Skip navigation

genetics

PositiveTip for

Genetic Symphony

Listening to classical music regularly may give you a genetic advantage.

Finnish researchers examined the effects of classical music on the brain at the molecular level on both musically experienced (48) and inexperienced (15) people. Genetic activity increased for the "feel-good" hormone dopamine, as well as genes involved in memory, learning and synaptic activity. Genes associated with neuro-degeneration were less active. Only musically experienced participants exhibited these effects. 

PositiveTip: Get "musically experienced" and regularly enjoy classical music for both genetic and mental health benefits. You can start with the Mozart concerto used by researchers. 

PositiveTip for

How Happiness Can Help... or Hurt Your Health.

Pleasure or purpose: your focus may affect your immune system.

A recent study compared the body’s biological response to two types of happiness: pleasure-seeking (eg. enjoying a meal) or purpose-seeking (eg. community connection through service). While both types can create a general sense of well-being, the cellular response can be quite different. High pleasure-seeking happiness was associated with genetic expressions that would weaken the immune system. However, high purpose-focused happiness appeared to have the opposite effect, improving the genetic expressions that support the immune system.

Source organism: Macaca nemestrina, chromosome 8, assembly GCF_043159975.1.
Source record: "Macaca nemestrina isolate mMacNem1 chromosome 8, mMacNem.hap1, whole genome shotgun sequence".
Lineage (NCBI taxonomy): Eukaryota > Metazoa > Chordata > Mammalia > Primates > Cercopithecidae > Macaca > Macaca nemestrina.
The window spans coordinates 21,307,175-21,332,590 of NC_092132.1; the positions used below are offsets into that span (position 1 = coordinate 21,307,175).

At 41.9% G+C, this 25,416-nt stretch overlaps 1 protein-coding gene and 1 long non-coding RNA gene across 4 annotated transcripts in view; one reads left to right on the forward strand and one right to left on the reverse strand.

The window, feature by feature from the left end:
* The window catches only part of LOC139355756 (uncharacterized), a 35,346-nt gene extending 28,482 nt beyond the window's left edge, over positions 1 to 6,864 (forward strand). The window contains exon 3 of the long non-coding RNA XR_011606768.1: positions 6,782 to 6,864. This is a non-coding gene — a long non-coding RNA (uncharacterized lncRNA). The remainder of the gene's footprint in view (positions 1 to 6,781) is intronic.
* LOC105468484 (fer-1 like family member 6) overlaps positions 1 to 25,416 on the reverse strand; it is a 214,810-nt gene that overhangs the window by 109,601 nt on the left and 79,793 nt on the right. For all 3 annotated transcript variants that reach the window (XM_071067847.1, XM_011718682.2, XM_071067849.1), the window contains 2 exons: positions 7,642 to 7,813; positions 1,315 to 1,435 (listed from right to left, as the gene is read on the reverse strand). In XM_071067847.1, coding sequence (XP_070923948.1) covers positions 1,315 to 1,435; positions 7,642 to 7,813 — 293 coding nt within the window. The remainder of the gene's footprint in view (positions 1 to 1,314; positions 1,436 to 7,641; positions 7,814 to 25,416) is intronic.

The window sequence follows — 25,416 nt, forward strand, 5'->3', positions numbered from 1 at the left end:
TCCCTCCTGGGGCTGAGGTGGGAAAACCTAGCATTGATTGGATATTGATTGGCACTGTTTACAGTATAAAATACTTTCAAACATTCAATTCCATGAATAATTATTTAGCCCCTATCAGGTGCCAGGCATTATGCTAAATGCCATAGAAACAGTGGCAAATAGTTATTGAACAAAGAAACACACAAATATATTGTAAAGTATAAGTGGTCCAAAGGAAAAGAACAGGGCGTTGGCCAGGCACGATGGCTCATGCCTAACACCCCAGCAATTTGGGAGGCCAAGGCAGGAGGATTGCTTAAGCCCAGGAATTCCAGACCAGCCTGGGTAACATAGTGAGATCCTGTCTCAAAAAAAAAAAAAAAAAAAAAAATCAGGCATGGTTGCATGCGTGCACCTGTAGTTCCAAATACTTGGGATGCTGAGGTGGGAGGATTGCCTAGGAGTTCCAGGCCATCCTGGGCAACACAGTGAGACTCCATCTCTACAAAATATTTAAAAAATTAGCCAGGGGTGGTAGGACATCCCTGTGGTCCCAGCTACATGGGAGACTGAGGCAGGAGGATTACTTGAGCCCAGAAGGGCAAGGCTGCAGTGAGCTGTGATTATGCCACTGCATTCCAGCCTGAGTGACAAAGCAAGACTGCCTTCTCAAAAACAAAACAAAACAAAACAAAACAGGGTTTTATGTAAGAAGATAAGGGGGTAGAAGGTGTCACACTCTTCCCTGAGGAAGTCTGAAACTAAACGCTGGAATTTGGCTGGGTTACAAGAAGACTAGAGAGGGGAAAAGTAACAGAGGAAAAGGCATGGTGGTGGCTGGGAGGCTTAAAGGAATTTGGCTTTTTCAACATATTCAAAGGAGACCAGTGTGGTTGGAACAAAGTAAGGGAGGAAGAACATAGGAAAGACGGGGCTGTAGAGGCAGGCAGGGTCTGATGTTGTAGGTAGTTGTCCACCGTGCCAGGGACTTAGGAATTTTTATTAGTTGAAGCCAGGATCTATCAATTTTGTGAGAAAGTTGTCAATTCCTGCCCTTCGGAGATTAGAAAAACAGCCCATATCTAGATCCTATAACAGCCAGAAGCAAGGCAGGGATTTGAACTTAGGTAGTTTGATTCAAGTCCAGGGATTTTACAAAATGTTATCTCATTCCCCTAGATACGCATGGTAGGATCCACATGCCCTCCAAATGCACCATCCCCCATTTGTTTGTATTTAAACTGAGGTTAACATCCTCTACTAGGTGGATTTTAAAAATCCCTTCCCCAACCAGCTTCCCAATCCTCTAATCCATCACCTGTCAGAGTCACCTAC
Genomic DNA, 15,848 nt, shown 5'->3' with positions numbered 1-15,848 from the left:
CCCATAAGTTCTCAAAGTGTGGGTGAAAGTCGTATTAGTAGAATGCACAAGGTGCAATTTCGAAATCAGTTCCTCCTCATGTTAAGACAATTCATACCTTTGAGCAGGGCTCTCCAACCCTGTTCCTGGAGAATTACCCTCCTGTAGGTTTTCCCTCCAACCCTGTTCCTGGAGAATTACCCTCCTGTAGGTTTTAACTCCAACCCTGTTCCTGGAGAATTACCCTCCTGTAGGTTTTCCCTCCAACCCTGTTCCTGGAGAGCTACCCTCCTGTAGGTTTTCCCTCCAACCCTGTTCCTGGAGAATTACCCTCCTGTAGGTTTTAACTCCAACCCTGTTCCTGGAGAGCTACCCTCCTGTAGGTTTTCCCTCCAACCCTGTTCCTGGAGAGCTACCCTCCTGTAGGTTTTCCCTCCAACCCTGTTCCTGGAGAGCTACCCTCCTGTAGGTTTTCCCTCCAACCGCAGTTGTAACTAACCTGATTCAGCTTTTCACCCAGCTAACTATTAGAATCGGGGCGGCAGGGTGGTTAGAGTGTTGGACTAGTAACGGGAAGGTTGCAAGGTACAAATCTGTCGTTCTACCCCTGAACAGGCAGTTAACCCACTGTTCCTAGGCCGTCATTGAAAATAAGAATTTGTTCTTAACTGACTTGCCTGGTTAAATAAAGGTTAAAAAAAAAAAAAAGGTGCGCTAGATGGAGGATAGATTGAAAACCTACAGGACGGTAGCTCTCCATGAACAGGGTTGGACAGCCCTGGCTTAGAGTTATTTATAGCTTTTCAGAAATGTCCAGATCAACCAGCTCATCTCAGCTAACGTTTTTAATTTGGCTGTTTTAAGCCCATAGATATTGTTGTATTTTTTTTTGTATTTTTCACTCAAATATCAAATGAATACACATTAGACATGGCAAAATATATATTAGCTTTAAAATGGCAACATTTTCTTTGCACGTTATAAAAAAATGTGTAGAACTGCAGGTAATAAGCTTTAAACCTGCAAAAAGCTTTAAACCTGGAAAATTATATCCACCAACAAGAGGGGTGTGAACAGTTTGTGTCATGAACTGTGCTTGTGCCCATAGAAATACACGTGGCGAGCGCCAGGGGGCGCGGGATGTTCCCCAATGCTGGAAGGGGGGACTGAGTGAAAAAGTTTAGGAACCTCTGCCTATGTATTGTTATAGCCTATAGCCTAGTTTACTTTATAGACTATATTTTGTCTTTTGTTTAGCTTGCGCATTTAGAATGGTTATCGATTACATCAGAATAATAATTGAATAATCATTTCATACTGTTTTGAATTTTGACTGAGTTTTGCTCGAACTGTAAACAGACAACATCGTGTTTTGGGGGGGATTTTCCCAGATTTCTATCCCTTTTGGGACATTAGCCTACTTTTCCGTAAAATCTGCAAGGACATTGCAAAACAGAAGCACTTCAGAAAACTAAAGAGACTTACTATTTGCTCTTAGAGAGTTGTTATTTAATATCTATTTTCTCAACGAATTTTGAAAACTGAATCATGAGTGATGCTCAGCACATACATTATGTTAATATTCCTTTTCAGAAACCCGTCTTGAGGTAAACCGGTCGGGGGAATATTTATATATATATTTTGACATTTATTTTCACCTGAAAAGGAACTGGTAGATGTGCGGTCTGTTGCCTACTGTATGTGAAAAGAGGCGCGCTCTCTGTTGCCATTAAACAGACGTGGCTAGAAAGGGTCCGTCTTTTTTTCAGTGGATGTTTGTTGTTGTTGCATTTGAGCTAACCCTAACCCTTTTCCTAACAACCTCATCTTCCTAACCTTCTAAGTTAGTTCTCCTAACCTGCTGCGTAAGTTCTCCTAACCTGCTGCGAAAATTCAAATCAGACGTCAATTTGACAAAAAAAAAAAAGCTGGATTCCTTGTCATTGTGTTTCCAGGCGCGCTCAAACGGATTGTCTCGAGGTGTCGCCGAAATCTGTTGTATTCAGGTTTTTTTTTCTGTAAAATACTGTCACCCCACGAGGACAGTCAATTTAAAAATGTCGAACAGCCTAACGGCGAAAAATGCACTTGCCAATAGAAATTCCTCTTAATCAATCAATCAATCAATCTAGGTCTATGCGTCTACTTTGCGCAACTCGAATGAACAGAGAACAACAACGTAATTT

Positive Tip: Choose to focus on happiness based in purpose, meaning and connectedness with others. Your mind and body will thank you!

Nature or Nurture?

Which has the greatest effect when it comes to the cause of disease? Although only a few statistical studies try to answer this question, one recent study suggests that about 5% of obesity is caused by genetics. That means 95% of the overweight problem is a result of environment – cultural patterns, economic constraints, formal and informal educational levels, health intervention awareness, parental modeling, social pressures, advertising and personal choices.

This is an amazing statistic - especially when so many overweight people tend to say: “It runs in my family.” So we have to ask: “What runs in the family? Genetics or habit patterns? Are these problems from the gene pool or from cultivated cultural/familial choice patterns?”

Clearly, most of the problem lies with the habits we have learned, not the DNA we were born with.